Now, almost a full year into the four year Compassionate Use of Medical Cannabis Pilot Program Act’s duration, medical cannabis facilities look like they may be open for business in the first half of 2015.
A large part of the delay was waiting for the State Departments of Agriculture, Financial and Professional Regulation (DFPR), Public Health, and Revenue, to enact rules and regulations governing various aspects of medical cannabis usage, sales, taxing, quality standards and business operations.
Last month, applications for medical cannabis dispensaries and cultivation centers could be submitted. The DFPR received 214 applications for 60 available dispensary locations and 159 applications for 21 available cultivation center locations. There are nine applicants vying for the one available cultivation center in the district comprising DeKalb, DuPage, Kane, Lake and McHenry counties. There is one available dispensary license for McHenry County, two dispensary licenses are available for Kane County and three are available for Lake County.
In terms of economic benefit, the state stands to gain more than $6 million annually from the licensing of all cannabis facilities, not to mention millions more in non-refundable application fees from applicants who do not receive a license. This income, however, pales in comparison to the potential income the state may generate from a 7 percent tax on all sales from cultivation centers to dispensaries, and an additional 1 percent tax on all retail sales to licensed users. An estimate indicates that there may be 10,000 licensed users in the early stages of the pilot program (although there are currently less than 3,000 applications for use).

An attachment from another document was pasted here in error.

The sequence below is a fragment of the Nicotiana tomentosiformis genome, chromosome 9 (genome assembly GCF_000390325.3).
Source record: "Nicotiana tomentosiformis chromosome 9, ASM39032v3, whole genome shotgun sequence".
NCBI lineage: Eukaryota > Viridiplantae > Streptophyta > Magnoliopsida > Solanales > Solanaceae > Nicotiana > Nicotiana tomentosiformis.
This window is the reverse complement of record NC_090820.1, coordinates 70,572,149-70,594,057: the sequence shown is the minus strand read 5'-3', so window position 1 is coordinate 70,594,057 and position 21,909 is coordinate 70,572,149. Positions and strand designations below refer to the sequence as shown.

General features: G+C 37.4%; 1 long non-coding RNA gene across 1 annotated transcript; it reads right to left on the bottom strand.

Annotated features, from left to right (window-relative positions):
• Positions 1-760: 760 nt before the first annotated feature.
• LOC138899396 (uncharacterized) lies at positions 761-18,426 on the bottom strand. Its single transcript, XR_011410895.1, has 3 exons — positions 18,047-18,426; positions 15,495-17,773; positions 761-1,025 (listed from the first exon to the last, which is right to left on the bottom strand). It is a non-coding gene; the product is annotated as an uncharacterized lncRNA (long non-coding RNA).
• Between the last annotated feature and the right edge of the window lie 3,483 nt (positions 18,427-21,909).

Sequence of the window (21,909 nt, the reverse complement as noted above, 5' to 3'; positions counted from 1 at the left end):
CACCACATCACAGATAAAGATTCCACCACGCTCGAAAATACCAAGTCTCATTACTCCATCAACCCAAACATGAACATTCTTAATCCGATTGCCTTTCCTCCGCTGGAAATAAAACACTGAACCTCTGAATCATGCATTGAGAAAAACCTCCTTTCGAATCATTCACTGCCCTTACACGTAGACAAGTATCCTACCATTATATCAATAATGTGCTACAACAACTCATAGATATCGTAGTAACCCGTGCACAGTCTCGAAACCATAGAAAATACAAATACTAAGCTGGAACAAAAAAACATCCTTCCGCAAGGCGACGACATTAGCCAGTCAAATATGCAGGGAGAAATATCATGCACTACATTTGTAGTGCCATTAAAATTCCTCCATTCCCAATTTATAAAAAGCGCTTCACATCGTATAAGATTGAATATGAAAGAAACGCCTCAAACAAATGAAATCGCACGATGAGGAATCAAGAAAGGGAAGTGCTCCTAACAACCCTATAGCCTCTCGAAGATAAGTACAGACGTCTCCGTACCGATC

Acknowledging the variables of the number of users, the price of cannabis and the amount each user purchases, the state stands to make tens of millions of dollars from the medical cannabis industry sales in the near future.
If Illinois follows a similar trajectory to Colorado when Colorado had legalized marijuana for medical usage (before recreational usage), there may eventually be tens if not hundreds of thousands of licensed users. Such expansion of licensed users would proportionately trigger more tax revenue from wholesale and retail sales of cannabis.
In terms of local impact, local governments do not have a clear path to direct income from medical cannabis sales within their jurisdiction.
Nonetheless, job creation is a possible boon to local economies. Some business plans of cultivation centers anticipate as many as 60 full- and part-time jobs being created from a single facility.
Dispensaries would not represent such robust job growth, but may still have a handful of employees per facility.
Considering that so many entrepreneurs are committing so many resources to obtain licenses from application fees to initial build out investment to other start-up costs, and considering that the state stands to generate tens of millions of dollars in income from licensing and taxing the industry, it is hard to imagine that medical cannabis will not continue past 2017 when the pilot program is currently set to expire.
• Brad Stewart is an attorney with Zukowski, Rogers, Flood & McArdle in Crystal Lake. Stewart devotes most of his practice to corporate and local government law. He can be reached at firstname.lastname@example.org.